EDF hopes the deployment of new techniques will help put four nuclear reactors back online later this year, after technical glitches forced closures.

Two reactors were taken offline following the discovery of manufacturing problems and document falsification at the foundry of its supplier Areva, while the others were shut down by a sealing problem and an accident.
Fessenheim nuclear power plant
The outages have led to higher power prices, are undermining France’s security of supply and are costing EDF an average of EUR1m in lost revenue per reactor per day.

Philippe Sasseigne, the head of EDF’s 58 French nuclear power stations, told Reuters it had found several new technical fixes and that all four plants would restart this year if its proposals get the go-ahead from French nuclear regulator the Autorite de Surete Nucleaire (ASN).

Arguably EDF’s most significant problem is the closure of Areva’s Creusot Forge, which is under investigation by the ASN and is not expected to restart production before the summer.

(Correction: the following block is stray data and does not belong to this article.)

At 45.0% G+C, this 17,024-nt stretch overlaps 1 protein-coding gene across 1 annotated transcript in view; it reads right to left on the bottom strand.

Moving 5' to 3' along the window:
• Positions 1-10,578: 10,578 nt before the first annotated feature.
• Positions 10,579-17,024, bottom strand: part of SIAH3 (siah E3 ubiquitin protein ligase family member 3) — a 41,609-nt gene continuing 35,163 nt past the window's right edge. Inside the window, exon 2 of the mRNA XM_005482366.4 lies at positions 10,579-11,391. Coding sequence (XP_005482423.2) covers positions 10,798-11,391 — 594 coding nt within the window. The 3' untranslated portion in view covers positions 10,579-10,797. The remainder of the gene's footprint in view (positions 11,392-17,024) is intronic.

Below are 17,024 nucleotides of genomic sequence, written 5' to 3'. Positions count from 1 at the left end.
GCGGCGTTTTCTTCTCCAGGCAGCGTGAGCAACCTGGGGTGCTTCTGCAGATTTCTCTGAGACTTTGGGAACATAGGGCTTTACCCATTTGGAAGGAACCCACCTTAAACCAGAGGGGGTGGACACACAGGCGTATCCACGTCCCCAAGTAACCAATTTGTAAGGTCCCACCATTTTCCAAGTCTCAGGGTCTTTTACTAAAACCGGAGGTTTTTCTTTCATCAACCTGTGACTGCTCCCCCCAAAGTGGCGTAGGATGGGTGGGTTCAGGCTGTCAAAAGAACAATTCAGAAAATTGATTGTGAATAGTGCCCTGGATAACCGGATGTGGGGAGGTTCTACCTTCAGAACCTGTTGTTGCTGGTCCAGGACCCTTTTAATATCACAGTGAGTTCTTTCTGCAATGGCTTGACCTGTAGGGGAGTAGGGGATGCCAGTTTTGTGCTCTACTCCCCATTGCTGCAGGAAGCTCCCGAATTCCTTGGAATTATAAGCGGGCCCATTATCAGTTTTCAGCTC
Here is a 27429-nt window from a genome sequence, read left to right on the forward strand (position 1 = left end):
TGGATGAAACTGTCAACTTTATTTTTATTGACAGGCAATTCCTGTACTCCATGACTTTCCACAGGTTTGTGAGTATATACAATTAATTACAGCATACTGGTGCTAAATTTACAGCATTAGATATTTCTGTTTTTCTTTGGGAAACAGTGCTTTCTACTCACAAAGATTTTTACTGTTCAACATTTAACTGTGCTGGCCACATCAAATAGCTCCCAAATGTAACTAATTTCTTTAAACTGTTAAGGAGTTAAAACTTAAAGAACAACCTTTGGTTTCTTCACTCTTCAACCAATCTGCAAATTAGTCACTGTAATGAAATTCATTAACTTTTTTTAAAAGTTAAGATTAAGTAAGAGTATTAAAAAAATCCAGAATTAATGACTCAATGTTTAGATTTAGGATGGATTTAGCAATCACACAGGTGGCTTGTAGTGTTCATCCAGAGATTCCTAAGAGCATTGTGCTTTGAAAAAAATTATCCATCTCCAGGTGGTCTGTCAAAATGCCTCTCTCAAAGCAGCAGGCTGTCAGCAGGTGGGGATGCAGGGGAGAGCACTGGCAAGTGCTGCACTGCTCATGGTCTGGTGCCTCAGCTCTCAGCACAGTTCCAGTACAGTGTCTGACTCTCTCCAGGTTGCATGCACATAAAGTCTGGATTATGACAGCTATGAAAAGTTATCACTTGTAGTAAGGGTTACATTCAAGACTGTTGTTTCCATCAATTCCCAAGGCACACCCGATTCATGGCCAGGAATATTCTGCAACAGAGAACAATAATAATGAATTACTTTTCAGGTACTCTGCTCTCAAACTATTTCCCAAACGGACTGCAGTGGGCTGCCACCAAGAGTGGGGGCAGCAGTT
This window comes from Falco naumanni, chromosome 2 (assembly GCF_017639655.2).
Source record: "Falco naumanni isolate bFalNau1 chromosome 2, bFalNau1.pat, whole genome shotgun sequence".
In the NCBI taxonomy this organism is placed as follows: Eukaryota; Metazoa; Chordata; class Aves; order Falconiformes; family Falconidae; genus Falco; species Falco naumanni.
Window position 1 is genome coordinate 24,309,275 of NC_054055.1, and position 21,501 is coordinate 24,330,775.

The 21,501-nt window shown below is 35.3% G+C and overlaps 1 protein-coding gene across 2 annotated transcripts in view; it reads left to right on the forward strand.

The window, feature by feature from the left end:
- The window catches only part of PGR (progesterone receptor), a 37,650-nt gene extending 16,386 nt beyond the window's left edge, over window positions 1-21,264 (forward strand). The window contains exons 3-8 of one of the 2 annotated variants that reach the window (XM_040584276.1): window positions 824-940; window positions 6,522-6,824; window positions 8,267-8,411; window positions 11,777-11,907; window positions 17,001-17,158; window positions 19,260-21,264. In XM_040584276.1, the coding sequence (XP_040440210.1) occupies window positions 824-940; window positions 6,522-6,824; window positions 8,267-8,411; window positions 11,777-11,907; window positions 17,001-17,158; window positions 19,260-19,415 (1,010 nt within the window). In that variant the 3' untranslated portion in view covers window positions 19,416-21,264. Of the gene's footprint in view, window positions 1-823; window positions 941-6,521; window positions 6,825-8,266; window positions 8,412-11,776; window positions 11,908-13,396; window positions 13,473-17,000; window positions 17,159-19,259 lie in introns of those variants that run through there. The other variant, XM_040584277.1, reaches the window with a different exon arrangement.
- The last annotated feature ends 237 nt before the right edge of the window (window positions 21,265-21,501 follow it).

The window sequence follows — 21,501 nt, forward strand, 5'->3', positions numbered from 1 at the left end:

Creusot Forge is EDF’s main supplier of steam generators, which turn a reactor’s heat into the steam that drives its power turbines. Each EDF reactors is cooled by three to four steam generators and every year EDF needs to replace one or two. The huge steel vessels – which have life spans of 30 years or more – have thousands of individual tubes inside them which gradually develop leaks and need to be blocked.

In October, an Areva-made steam generator set to be installed in EDF’s Gravelines 5 reactor in northern France was found to contain serious anomalies.

Sasseigne said the ASN last month allowed EDF to fix any leaks in the tubes by inserting new, smaller tubes in a process called “sleeving”. This is already practiced in the U.S., Sweden and Belgium and can extend the life of the part by two years.